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SR 111 Investigation Report

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1.16.2  Map Light Testing and Research

In December 1999, Swiss AAIB investigators, on behalf of the TSB, monitored a Swissair program to remove MPET-covered thermal acoustic insulation from their MD-11 aircraft. Investigators discovered that the insulation material adjacent to some of the map lights showed signs of heat damage. In many cases, the back of the map lights installed in the flight crew positions were in direct contact with the insulation material. This combination provided a potential source of ignition adjacent to a flammable material.

Subsequent examination of the Hella map lights, on the Swissair MD-11 fleet and other MD-11s maintained by SR Technics, revealed that some had damage to the insulating protective caps ranging from cracks to missing pieces; instances of arcing damage were also found on the metal contact spring and the carrier frame.

Based on this information, the TSB issued an Aviation Safety Advisory to the NTSB and relevant stakeholders on 3 March 2000. On 20 April 2000, the FAA issued an AD requiring an inspection of the Hella map light installations on US-registered MD-11s. Although this AD did not mandate that inspection results be reported to the FAA, some voluntary responses were forwarded to Boeing. These results revealed that about 40 per cent of the map lights sampled had some discrepancy, such as heat damage to the wire and cracked insulating protective caps.

Subsequent testing of the Hella map light demonstrated that, with pieces missing from the insulating protective cap, arcing between the metal contact spring and the carrier frame occurred at two locations on the carrier frame. To simulate potential in-service conditions, the Hella light was exposed to vibration during an arcing event. It was observed that the vibration extended the duration of the arcing, and the CB did not trip.

To simulate an actual aircraft installation, a map light was tested in a confined space, surrounded by, and in contact with, MPET-covered insulation blankets. Temperatures in the confined space stabilized at 151°C to 159°C (304°F to 318°F). After two months of continuous testing, the inside of the insulation blanket exhibited heat damage that was similar to the damage noted on in-service aircraft installations.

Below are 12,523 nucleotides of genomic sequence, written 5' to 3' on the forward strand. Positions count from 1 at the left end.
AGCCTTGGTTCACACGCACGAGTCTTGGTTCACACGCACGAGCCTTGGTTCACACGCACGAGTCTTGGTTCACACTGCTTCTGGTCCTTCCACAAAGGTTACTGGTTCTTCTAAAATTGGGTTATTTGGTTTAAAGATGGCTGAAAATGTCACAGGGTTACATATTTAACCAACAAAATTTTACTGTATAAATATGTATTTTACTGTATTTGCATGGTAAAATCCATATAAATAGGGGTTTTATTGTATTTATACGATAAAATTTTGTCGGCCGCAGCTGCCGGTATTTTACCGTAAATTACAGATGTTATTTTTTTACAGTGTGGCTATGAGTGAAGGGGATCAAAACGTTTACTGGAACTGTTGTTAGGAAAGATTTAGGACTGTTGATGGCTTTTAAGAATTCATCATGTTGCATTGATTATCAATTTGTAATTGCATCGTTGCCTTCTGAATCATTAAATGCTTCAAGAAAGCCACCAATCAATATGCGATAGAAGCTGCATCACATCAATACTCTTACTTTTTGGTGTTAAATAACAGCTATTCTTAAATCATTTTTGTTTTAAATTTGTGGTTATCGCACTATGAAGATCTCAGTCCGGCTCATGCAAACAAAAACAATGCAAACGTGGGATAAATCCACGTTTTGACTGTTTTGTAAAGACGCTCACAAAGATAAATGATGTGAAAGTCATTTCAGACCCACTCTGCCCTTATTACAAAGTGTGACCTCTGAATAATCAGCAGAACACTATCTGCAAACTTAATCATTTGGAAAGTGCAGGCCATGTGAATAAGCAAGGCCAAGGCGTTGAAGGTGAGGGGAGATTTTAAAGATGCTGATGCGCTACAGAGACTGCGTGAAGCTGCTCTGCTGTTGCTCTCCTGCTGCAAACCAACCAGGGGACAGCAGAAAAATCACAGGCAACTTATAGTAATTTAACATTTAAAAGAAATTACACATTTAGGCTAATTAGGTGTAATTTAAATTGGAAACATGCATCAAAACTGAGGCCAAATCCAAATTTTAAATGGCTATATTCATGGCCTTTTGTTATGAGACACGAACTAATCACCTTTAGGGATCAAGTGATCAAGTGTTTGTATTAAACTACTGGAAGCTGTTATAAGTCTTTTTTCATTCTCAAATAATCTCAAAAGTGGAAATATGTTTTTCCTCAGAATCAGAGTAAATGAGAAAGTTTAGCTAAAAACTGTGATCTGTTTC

To assess the actual operating conditions, temperature measurement strips were fastened to the insulation blankets behind the Hella map lights in three MD-11 aircraft. A maximum temperature of 77°C (171°F) was recorded and there was no heat damage to the insulation blankets. One of the test aircraft had more space between the map lights and the insulation blanket. The space provided better ventilation around the map lights, which resulted in a lower operating temperature.

Further examination of the Hella map light revealed that there were additional failure modes, other than damage to the insulating protective cap, in which the light could be involved in an arcing event. The additional possibilities are as follows:

  • A short-circuit can occur between the U-shaped universal joint suspension bracket and the wire terminal connection;

  • A short-circuit can occur between the U-shaped universal joint suspension bracket and the ON/OFF microswitch assembly; and

  • A short-circuit can occur between the spare bulb holder and the ON/OFF microswitch assembly.

Prompted by an FAA Safety Significant Finding unrelated to this investigation, Hella carried out tests to measure the heat developed by the MD-11 map light installation. As a result of the testing, Hella drafted an SB, for the replacement of the 11.5 W halogen lamp with a 7 W incandescent bulb.

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Updated: 2003-03-27

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